7 Ways to Brainstorm Brilliant Ideas

Businesses use varying techniques to guide problem-solving. In the realm of innovation, such problem-solving processes and tools are predominantly employed to generate novel but realistic ideas - brainstorming being one of them. Therefore, the future of effective brainstorming could be creating unusual-even senseless combinations as starting points that will later trigger more creative and valuable solutions.

Brainstorming sessions can be a waste of time when they are not carried out properly. To avoid this and inspire brilliant new ideas, facilitating leaders need to take a more methodical style. Bryan Mattimore, brainstorming expert, outlines seven key ways to come up with big ideas:

1. Question assumptions. Competition gets hard and firms require changing the game. Question everything about it. As starting point:

  • What is your creative challenge?
  • Name 20 to 30 assumptions about that creative challenge.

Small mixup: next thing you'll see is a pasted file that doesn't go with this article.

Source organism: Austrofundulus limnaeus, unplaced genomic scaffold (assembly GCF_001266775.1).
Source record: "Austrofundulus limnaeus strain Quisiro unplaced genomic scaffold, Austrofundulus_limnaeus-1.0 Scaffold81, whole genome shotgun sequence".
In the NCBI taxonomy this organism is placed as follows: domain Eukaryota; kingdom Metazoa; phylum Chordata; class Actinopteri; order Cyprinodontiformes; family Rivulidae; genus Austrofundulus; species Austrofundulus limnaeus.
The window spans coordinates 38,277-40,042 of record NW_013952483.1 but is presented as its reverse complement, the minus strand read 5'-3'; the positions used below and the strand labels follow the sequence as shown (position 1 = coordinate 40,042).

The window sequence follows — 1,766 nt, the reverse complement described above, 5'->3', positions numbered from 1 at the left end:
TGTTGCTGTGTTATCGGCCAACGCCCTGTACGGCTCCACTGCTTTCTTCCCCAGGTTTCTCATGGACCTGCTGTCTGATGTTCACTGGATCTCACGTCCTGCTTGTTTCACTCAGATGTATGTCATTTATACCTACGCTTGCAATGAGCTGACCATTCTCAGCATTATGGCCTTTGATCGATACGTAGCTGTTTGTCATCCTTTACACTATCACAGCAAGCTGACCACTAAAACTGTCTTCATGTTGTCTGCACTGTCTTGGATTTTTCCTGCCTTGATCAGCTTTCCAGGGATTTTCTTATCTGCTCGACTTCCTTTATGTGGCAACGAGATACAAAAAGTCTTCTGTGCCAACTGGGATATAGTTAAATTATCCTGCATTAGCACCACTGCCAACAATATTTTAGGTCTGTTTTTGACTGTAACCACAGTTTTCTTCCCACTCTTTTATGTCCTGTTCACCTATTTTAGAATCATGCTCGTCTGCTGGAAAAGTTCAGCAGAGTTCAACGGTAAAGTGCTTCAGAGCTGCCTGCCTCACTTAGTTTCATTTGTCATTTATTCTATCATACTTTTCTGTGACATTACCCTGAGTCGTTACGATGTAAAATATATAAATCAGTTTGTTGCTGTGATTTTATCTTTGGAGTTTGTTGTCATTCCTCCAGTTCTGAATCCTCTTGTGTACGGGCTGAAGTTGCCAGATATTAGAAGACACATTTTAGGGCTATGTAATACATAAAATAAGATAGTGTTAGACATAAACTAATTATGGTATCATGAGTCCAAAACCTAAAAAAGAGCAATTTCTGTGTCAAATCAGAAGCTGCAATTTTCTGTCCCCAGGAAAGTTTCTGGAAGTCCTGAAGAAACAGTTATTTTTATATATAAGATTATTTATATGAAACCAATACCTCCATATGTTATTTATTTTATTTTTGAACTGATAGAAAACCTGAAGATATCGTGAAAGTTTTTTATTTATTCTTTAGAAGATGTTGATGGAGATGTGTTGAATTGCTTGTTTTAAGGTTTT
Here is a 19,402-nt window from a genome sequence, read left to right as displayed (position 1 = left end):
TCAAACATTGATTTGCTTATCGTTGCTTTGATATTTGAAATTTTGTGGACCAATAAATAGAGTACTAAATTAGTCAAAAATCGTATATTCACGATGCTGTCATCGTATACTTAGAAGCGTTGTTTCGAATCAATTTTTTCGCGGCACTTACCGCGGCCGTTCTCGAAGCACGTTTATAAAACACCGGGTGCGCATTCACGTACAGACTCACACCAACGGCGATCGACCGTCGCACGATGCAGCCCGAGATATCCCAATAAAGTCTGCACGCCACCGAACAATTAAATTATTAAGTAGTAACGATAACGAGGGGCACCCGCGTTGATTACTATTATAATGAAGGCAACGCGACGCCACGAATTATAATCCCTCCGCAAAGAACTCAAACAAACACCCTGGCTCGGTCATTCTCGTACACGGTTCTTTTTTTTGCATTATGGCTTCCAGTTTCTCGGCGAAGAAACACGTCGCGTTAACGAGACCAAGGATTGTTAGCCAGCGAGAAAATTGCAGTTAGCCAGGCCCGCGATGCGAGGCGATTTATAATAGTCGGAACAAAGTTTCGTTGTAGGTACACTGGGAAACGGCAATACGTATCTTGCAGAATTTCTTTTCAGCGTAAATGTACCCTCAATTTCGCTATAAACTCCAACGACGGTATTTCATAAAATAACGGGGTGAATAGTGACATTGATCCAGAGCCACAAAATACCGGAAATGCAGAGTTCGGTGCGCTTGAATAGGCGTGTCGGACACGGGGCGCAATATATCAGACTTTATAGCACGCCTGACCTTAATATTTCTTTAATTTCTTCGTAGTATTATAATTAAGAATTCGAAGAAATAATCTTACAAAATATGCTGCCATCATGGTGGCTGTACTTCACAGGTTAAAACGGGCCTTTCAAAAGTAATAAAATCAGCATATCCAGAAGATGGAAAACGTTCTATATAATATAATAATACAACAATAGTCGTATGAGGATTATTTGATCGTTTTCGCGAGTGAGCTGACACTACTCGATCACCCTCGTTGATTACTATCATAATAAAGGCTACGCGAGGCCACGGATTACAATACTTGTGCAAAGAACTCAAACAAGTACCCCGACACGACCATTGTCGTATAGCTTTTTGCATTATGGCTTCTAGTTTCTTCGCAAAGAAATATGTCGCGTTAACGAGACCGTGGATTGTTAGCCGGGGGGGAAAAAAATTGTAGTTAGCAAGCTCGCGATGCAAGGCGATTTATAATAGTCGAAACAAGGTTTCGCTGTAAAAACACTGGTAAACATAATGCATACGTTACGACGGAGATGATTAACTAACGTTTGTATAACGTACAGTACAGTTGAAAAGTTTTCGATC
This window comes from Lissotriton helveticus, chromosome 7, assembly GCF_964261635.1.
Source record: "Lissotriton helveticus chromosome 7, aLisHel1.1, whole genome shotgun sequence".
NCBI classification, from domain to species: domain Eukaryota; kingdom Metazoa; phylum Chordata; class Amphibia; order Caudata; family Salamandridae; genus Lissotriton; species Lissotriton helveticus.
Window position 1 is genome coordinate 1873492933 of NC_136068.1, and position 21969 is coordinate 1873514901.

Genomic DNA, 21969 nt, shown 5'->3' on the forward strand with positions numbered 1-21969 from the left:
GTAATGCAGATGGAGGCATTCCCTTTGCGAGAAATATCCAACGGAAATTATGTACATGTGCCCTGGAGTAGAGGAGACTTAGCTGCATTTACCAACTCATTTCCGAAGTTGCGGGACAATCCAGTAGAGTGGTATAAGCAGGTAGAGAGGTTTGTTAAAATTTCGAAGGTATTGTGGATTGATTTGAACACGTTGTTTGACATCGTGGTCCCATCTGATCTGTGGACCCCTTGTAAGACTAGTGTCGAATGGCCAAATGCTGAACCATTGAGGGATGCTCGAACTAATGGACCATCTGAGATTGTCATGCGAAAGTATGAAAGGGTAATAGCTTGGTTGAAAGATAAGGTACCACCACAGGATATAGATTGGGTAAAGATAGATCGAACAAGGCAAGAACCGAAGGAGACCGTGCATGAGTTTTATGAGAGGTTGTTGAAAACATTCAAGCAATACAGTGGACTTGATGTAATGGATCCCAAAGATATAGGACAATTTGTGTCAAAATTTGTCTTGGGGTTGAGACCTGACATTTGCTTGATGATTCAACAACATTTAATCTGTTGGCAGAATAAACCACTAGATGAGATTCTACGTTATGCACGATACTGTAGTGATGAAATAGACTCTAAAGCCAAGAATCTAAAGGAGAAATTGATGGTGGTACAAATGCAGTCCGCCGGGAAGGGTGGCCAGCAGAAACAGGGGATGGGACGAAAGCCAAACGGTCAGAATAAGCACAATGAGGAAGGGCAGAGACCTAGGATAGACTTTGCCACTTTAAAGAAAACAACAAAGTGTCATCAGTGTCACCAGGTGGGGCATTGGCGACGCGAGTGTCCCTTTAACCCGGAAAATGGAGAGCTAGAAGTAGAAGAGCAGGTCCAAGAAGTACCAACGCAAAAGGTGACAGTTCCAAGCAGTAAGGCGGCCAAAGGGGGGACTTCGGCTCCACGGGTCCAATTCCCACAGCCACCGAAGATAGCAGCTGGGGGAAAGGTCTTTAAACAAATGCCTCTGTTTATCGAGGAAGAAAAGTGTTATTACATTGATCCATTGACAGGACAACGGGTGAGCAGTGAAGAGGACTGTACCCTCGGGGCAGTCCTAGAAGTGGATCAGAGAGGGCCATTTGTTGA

• Pick some assumptions and use them as creative triggers to come up with new ideas.

2. Redefine the opportunity. First, come up with an opportunity statement, then pick interesting words, replace them, and generate 8 to 10 creative alternatives.

3. Make a wish and then formulate solutions on what the company needs to do to get there. First, brainstorm 20 to 30 big dreams and select several of the more challenging wishes. Use them as creative stimuli.

4. Employ “Semantic Intuition”. During the session, randomly combine several categories of keywords and join them together- one from each category, to create the name of a new idea.
5. Use visual prompts. The facilitating leader passes out pre-selected visuals and asks the participants for ideas inspired by looking at those visuals.

6. Come up with the worst ideas. Get the company’s team to jointly create a list of terrible ideas. Next, find something of interest or value in them to turn them into decent, good, legal ideas.

7. Trigger brain-walking. Brainstorming sessions can take multiple techniques from this list. The participants are asked to write their ideas down, then move on to another station and build upon that idea.

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  • Alix

    Love it! I’m reminded of my client, Ben Ratje’s ideas here. I love coming up with the worst idea. I’ll have to try that!

  • ed bernacki

    I am a bit of purist when it comes to brain storming. Do any of these align with what Alex Osborn first proposed in Applied Imagination (1953) or How To Think Up! (1942)? He coined the term and went into considerable depth.